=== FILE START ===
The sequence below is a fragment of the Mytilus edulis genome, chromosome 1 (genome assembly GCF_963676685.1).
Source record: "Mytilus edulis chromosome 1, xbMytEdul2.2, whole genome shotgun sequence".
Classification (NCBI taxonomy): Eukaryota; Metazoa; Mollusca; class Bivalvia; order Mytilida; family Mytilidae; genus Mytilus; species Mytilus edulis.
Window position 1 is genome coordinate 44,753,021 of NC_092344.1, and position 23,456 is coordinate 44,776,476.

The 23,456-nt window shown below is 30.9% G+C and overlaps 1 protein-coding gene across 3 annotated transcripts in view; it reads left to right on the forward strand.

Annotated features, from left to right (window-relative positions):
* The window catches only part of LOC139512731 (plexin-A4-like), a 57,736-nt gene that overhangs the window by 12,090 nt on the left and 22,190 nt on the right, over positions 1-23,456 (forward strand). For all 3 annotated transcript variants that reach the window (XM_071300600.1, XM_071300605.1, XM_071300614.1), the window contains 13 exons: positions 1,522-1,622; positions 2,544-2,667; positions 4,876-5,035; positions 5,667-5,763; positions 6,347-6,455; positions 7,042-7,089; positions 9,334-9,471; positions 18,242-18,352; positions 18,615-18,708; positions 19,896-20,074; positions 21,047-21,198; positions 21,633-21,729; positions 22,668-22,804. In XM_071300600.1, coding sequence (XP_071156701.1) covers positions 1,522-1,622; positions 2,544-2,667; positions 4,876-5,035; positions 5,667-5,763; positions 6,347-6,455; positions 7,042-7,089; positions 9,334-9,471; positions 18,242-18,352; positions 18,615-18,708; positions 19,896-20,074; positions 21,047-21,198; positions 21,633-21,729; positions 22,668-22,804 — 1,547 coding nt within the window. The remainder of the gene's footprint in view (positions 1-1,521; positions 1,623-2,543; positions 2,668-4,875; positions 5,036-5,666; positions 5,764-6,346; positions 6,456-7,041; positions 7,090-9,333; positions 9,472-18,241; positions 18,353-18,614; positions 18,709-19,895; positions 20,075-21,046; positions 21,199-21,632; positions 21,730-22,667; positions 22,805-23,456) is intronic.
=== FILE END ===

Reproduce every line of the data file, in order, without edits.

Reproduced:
The sequence below is a fragment of the Mytilus edulis genome, chromosome 1 (genome assembly GCF_963676685.1).
Source record: "Mytilus edulis chromosome 1, xbMytEdul2.2, whole genome shotgun sequence".
Classification (NCBI taxonomy): Eukaryota; Metazoa; Mollusca; class Bivalvia; order Mytilida; family Mytilidae; genus Mytilus; species Mytilus edulis.
Window position 1 is genome coordinate 44,753,021 of NC_092344.1, and position 23,456 is coordinate 44,776,476.

The 23,456-nt window shown below is 30.9% G+C and overlaps 1 protein-coding gene across 3 annotated transcripts in view; it reads left to right on the forward strand.

Annotated features, from left to right (window-relative positions):
* The window catches only part of LOC139512731 (plexin-A4-like), a 57,736-nt gene that overhangs the window by 12,090 nt on the left and 22,190 nt on the right, over positions 1-23,456 (forward strand). For all 3 annotated transcript variants that reach the window (XM_071300600.1, XM_071300605.1, XM_071300614.1), the window contains 13 exons: positions 1,522-1,622; positions 2,544-2,667; positions 4,876-5,035; positions 5,667-5,763; positions 6,347-6,455; positions 7,042-7,089; positions 9,334-9,471; positions 18,242-18,352; positions 18,615-18,708; positions 19,896-20,074; positions 21,047-21,198; positions 21,633-21,729; positions 22,668-22,804. In XM_071300600.1, coding sequence (XP_071156701.1) covers positions 1,522-1,622; positions 2,544-2,667; positions 4,876-5,035; positions 5,667-5,763; positions 6,347-6,455; positions 7,042-7,089; positions 9,334-9,471; positions 18,242-18,352; positions 18,615-18,708; positions 19,896-20,074; positions 21,047-21,198; positions 21,633-21,729; positions 22,668-22,804 — 1,547 coding nt within the window. The remainder of the gene's footprint in view (positions 1-1,521; positions 1,623-2,543; positions 2,668-4,875; positions 5,036-5,666; positions 5,764-6,346; positions 6,456-7,041; positions 7,090-9,333; positions 9,472-18,241; positions 18,353-18,614; positions 18,709-19,895; positions 20,075-21,046; positions 21,199-21,632; positions 21,730-22,667; positions 22,805-23,456) is intronic.